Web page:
The RBNZ has already done so:
New Zealand’s central bank on Wednesday said it would re-impose mortgage curbs next year and work with the government on fixing a housing crisis, reinforcing views that deeper cuts to interest rates into negative territory are now less likely.
The government on Tuesday sent a letter to the Reserve Bank of New Zealand (RBNZ) asking it to consider factoring property prices as part of its policy remit amid broad concerns about housing affordability.
…His comments came as the RBNZ announced the planned re-imposition of mortgage lending curbs, called loan-to-value ratio (LVR) restrictions, by March next year.
The obtuse AFR thinks the RBA will move next:
A 7 per cent rise in house prices next year could be enough to prevent further quantitative easing from the Reserve Bank, some economists have suggested, but others say record state debt and a high Australian dollar mean the central bank will likely expand the program.
…Ben Udy from Capital Economics said a 7 per cent rise in house prices would be enough for the RBA to reconsider its quantitative easing program.
…Others disagree. George Tharenou from UBS said despite better employment growth the jobless rate was still high and that meant the RBA’s inflation target was still a long way off.
“This combined with the RBA’s focus on keeping government borrowing costs low, amid very large budget deficits, we expect the RBA to flag at its February 2021 meeting that it will likely expand QE by an additional $100 billion,” Mr Tharenou said.
7%? Make that 20% before anybody even draws breath. As the RBA recently said, there is no financial stability risk. As well, the question will not be the RBA’s, it will be APRA’s. Just as it has been in NZ, macroprudential tools will tighten first amid the global currency war. More from Westpac:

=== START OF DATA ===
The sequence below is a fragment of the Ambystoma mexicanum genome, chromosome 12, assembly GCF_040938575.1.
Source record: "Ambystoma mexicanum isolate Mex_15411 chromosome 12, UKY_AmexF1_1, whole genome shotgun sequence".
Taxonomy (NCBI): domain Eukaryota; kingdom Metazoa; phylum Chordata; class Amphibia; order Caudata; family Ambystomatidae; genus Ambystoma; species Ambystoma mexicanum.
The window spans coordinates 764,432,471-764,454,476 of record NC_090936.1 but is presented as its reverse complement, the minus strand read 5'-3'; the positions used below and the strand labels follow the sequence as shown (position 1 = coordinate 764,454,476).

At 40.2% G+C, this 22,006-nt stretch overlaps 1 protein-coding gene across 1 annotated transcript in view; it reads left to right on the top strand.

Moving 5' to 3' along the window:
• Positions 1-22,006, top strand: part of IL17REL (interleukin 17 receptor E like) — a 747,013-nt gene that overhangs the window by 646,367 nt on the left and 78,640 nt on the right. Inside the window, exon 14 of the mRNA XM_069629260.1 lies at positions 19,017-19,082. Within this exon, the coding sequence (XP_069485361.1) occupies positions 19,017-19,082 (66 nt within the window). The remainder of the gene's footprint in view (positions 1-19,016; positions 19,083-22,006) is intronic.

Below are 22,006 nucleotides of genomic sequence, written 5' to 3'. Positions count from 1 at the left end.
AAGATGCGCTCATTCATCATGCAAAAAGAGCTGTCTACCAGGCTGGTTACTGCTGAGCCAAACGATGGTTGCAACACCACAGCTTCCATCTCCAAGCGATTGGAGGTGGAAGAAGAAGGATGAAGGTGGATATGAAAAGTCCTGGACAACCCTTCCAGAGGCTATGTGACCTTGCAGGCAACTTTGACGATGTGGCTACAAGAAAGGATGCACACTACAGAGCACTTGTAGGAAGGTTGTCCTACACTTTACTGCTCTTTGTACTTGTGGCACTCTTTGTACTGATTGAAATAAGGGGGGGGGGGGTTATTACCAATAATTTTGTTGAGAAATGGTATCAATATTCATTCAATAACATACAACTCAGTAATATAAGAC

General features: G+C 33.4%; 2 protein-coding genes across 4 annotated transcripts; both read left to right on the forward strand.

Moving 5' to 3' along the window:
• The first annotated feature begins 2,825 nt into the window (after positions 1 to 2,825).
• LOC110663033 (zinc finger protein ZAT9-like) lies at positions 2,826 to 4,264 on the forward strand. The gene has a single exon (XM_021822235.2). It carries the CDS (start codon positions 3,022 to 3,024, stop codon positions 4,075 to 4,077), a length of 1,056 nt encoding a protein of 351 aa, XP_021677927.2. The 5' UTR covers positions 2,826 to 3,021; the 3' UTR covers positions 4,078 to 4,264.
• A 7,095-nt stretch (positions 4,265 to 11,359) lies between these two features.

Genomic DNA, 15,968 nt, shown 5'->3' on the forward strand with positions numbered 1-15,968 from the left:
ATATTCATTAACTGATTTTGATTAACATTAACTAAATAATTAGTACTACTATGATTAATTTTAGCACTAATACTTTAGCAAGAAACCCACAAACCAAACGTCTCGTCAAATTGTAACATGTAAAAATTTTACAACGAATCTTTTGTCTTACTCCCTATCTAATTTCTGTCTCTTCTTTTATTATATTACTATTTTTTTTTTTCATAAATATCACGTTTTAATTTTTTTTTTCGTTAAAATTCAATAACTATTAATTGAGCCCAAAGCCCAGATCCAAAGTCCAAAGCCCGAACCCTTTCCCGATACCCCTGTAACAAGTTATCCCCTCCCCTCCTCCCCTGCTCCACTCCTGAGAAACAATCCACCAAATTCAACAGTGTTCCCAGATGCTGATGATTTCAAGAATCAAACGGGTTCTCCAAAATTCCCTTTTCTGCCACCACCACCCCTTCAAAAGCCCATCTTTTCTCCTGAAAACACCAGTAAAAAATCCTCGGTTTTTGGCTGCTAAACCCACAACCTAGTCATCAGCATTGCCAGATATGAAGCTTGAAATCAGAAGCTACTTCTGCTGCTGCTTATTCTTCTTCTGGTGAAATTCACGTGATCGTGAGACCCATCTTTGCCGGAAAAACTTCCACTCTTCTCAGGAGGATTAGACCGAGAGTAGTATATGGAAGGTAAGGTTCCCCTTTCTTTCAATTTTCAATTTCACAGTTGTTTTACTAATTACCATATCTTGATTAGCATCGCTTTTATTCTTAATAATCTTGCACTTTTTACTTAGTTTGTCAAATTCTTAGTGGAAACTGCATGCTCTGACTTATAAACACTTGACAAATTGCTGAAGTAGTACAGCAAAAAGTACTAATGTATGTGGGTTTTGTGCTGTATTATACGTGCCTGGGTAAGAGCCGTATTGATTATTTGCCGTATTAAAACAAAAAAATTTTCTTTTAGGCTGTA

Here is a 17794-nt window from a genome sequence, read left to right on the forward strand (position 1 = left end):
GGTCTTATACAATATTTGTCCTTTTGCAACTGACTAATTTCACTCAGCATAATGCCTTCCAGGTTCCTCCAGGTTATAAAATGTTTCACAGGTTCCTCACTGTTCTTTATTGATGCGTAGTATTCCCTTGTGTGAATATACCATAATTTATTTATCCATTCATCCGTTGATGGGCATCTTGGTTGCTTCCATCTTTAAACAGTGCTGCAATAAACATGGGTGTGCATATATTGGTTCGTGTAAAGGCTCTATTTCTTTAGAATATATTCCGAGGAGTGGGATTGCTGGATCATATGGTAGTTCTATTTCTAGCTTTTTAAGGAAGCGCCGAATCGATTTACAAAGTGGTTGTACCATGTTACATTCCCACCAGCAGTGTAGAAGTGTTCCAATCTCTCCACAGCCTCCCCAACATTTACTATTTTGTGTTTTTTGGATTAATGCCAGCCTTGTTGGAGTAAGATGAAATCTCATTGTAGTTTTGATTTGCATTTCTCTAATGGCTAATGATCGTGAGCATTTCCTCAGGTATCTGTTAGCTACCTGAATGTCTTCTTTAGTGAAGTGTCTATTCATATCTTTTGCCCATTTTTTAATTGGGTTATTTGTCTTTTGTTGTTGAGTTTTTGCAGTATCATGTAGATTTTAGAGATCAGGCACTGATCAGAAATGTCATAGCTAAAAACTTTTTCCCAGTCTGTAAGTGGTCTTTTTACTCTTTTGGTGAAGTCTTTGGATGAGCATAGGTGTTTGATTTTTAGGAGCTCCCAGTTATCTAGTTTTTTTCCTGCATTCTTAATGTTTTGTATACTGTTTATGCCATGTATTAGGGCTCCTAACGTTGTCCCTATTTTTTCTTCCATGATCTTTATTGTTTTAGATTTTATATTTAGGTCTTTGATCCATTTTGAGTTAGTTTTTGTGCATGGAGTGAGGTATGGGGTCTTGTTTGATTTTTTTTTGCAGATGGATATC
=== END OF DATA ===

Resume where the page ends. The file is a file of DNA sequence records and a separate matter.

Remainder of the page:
― The subsequent Q&A off ered additional insights into the Governor’s thinking around housing market risks. He viewed the prospect of ‘excessive froth’ emerging as unlikely, emphasising population dynamics and likely continued caution around borrowing. However, he also noted that if prices and borrowing were to rise too quickly then macro prudential instruments could be eff ective in slowing the rise, citing the experience in 2015 and 2017-18.
― This could well be the situation confronting the Bank in a year or two. Our forecasts have the unemployment rate at 6.3% by the end of 2022, well above anything that might be considered full employment, with other utilisation and wages growth measures also still\ showing a large amount of slack. Policy rates globally are expected to still be stuck at their lower bounds. Even with growth above trend, that would seem to completely rule out an interest rate rise.
― However, at the same time, Australian dwelling prices are expected to have risen 14% over two years. If market optimism, investor activity and borrowing are all starting to take off , a macro prudential response will clearly be the preferred tool to manage the situation.
I see no danger of this happening in 2021. Probably little chance in 2022, either, as iron ore corrects and the China decoupling intensifies.
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